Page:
“You’re a little off the beaten path, pops.” A gritty chuckle. “Sorta like... like an old, mast-less ship in troubled waters.”
“Uh... I think I might have taken a wrong turn a ways back.”
Suddenly, a second cretin, that Augie had failed to notice, stepped out and joined his friend from between the stoops. This one, small and scrawny, with a pockmarked face and the runny, inflamed nostrils of an addict. Strangely enough, despite the sweltering heat, he was dressed in a wool, ankle-length coat and watch cap. Small, tear-shaped tattoos. directly beneath his eyes, bespoke of a few years behind bars.
This pair was hardly an Abbott and Costello act.
“C’mon, guys. I don’t want any trouble here.”
Tweetie Bird snorted a laugh. “Then you shouldn’t have taken that wrong turn.” He sidled forward, his thumbs hitched behind his belt. “Let’s play a little game of southern sheriff. You’ve just been caught in a speed trap and, lo and behold, of all the luck, your fine happens to total every last cent you have in your wallet.”
Overcoat snickered. “Christ, Biff, you sure have a way with words.”
“I made it all the way to the eighth grade. Advanced English course.”
“Look, guys. I’m... uh... not carrying much money. A fiver, if I remember correctly.”
Tweetie held out a hand the size of a catcher’s mitt and suddenly came up with a knife in the other. “Hand it over and make it quick.”
Placing his present under an arm, Augie fumbled out his wallet and handed over the five. “That’s all I have, honest, on my mother’s grave.”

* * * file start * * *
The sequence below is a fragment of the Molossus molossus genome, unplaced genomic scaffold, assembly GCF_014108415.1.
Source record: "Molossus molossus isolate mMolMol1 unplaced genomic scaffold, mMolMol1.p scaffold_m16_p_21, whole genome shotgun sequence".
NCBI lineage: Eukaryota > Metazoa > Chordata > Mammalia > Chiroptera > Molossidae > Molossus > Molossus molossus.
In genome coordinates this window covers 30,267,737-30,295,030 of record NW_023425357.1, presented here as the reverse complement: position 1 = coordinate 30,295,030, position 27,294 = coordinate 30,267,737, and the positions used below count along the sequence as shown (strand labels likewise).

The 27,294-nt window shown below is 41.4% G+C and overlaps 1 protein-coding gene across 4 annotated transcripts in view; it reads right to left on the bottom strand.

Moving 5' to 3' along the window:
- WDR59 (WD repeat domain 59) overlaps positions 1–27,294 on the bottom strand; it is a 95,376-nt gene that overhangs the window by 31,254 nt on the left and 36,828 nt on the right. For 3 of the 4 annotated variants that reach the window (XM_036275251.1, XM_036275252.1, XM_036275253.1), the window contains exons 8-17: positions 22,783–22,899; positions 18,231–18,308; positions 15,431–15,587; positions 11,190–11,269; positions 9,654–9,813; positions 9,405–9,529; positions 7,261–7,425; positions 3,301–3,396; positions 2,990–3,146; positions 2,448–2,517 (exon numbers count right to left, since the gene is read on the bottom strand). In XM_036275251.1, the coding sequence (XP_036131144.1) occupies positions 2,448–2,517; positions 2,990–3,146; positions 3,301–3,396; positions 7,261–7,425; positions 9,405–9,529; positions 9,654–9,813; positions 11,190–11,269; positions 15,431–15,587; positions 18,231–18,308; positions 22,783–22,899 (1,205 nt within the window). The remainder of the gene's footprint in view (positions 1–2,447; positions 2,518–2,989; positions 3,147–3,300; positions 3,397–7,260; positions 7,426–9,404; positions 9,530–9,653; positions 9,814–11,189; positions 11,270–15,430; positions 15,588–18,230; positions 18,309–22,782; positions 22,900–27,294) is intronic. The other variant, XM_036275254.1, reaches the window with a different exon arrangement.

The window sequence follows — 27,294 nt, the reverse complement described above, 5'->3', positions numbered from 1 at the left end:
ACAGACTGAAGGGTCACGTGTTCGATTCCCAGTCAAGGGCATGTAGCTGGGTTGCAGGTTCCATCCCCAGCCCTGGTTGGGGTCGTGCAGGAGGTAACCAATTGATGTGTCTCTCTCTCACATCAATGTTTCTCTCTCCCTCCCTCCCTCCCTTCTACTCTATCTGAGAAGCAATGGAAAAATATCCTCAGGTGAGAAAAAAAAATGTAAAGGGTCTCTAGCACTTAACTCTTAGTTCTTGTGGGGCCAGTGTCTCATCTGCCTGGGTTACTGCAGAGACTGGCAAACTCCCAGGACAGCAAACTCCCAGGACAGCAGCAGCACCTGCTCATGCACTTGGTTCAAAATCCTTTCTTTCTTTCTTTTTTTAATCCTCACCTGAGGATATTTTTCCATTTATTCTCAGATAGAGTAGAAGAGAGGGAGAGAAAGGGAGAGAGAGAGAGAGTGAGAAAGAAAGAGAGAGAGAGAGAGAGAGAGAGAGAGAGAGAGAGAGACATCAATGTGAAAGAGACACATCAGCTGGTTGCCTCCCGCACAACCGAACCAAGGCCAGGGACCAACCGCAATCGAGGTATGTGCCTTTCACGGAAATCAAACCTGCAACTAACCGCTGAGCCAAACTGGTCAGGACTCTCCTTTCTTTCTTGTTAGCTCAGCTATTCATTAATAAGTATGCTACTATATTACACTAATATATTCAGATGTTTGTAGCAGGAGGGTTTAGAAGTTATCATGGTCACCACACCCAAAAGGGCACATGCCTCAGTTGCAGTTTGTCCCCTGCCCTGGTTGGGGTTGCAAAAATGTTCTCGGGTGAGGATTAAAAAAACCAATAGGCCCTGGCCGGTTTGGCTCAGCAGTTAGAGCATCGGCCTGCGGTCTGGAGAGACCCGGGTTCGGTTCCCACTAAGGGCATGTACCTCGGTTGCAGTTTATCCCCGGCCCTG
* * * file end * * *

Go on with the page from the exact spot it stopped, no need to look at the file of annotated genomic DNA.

Tweetie snatched the bill, gave it a cursory glance and stuffed it in his pocket. I oughta carve you up for traveling so light. Now the present.”
“Oh, no, please. Not the gift.”
“Now!” The knife sliced the air only inches from Augie’s nose. “Or I’ll cut a bloody smile clear across your throat!”
“It’s... uh... it’s not going to be your size and color.”
As Augie reluctantly handed over the present, Tweetie grabbed it and handed it off to his partner. “Now get your ass out of here, old man,” he hissed, grabbing Augie by the arm and propelling him up the street. “And if I don’t like the gift, I’ll catch up to you right quick and you won’t be so lucky. Haul it! Get outta here!”
Wasting little time, Augie scurried up the street, his arthritic hips paining him something terrible and his heart pumping so rapidly he thought it might burst. Turning a corner, he leaned back against a building and took a gulp of humid air, counting his lucky stars that he had gotten away in one piece.
Suddenly a loud explosion echoed up the quiet street, rattling the window panes over his head. Ah yes! Another trip wire well placed! Chortling, he hurried on his way, glancing at his watch. If he made a beeline straight back to his car, he’d have time to grab one more present out of his trunk and take another walk on the wild side.
Copyright © 2003 by Gerald E. Sheagren